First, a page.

"Most people associate them with granny's garden. There are nice colours, though. T. (Andersoniana Group) 'Osprey' AGM is a bestseller with its white and blue flowers and 'Perrine's Pink' is a dusky pink with a greyish leaf.

"They split easily and are no trouble to grow in any sort of soil. It's just that they look a mess in the hedge and the public don't like that. The plants like sun and part shade - as long as they're not too dry they are not fussy."

IN PRACTICE

Alastair Olcer, plant adviser, Whitehall Garden Centre, Lacock, Wiltshire "Tradescantias don't need much care at all, just tidying up after flowering. They're pretty easy really. We display them as an A-Z line because we don't sell vast quantities.

"The only recent promotion we have done is for Hillier's T. (Andersoniana Group) 'Sweet Kate' four years ago, when we did a big push because it was new. It's now our bestseller because it has yellow leaves and blue flowers, so it stands out.

"Other Tradescantia varieties we stock are T. (Andersoniana Group) 'Bilberry Ice', 'Osprey' AGM and 'Blue Stone'."

SPECIES AND CULTIVARS

- T. (Andersoniana Group) 'Bilberry Ice' carries lavender-blue, compact flowers with white edges and grows to a height of 40cm.

- T. (Andersoniana Group) 'Blue Stone' features blue-green foliage and blue flowers. It reaches a height of 60cm.

- T. (Andersoniana Group) 'Concord Grape' is a low-growing variety with frosty-blue foliage. It has purple flowers 2cm across and reaches a height of 45cm.

- T. (Andersoniana Group) 'Innocence' produces pure white flowers and grows to a height of 60cm. This variety has some of the largest flowers of all the tradescantias.

- T. (Andersoniana Group) 'Isis' Award of Garden Merit (AGM) has large, blue flowers and narrow, green leaves. It grows to a height of 60cm and a spread of 50cm.

- T. (Andersoniana Group) 'JC Weguelin' AGM features violet-blue flowers from June to August. It grows to a height of 60cm.

- T. (Andersoniana Group) 'Karminglut' has blue-green foliage contrasting with pinkish-purple flowers. It grows to a height of 60cm.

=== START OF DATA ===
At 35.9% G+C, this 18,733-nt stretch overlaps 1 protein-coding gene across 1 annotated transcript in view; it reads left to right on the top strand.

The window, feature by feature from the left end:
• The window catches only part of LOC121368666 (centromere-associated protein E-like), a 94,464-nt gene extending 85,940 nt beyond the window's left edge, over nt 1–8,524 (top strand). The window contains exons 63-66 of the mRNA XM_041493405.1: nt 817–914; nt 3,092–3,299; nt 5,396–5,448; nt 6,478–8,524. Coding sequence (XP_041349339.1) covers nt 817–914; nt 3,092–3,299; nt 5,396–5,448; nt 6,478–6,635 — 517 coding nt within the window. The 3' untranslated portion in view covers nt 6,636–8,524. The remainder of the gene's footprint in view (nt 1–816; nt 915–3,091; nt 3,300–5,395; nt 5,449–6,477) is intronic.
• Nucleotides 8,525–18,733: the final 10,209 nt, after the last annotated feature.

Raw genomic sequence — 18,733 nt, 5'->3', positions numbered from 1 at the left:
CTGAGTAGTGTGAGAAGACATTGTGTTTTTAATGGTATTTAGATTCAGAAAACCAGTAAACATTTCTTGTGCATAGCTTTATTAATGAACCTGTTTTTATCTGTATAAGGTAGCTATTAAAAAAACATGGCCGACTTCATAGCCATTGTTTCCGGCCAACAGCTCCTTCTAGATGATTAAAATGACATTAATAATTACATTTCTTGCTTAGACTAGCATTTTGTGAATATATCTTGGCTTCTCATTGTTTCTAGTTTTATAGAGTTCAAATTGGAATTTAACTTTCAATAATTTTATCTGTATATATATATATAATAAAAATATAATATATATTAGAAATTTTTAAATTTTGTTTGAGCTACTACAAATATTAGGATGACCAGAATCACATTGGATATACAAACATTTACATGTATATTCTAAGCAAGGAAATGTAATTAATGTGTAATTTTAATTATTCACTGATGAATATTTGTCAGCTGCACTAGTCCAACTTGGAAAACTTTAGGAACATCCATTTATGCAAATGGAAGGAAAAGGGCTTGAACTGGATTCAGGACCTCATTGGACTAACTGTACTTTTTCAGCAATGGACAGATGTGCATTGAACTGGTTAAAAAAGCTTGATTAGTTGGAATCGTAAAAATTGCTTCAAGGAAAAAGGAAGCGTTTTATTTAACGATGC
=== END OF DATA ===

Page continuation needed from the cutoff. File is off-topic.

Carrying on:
- T. (Andersoniana Group) 'Little Doll' is a dwarf variety, producing large, blue flowers from June to September. The foliage is finer than on other varieties of the genus.

- T. (Andersoniana Group) 'Osprey' AGM produces white flowers with contrasting fluffy blue stamens. It grows to a height of 60cm with a spread of 50cm.

- T. (Andersoniana Group) 'Pauline' has lilac-pink flowers and grows to a height of 50cm.

- T. (Andersoniana Group) 'Perrine's Pink' has a drooping habit and produces pale-pink flowers. It grows to a height of 45cm.

- T. (Andersoniana Group) 'Purple Dome' produces an abundance of violet flowers from June to September. It forms clumps and is fairly fast growing. It reaches a height of 50cm and a spread of 40cm.

- T. (Andersoniana Group) 'Red Grape' displays deep-pink flowers and blue-green foliage. It grows in full sun and partial shade, reaching a height of 60cm. It prefers moist ground and can be used in borders of wildflower gardens.

- T. (Andersoniana Group) 'Sweet Kate' has vivid yellow foliage that sets it apart from other varieties. It also produces large, violet flowers that contrast strongly with the leaves and has a more upright habit than many other varieties.

- T. fluminensis is a tender species with small, green leaves and white flowers. This variety is shade-tolerant.

- T. ohiensis is a tall variety that flowers in May and produces purple flowers above grey foliage.

- T. pallida AGM has green variegated, purple or red leaves and is sold in the UK as a houseplant.

- T. virginiana is an upright, hardy perennial with long, arching leaves and small, violet flowers.

- T. zebrina AGM has distinctive, striped, white-and-green leaves and is also sold as a houseplant.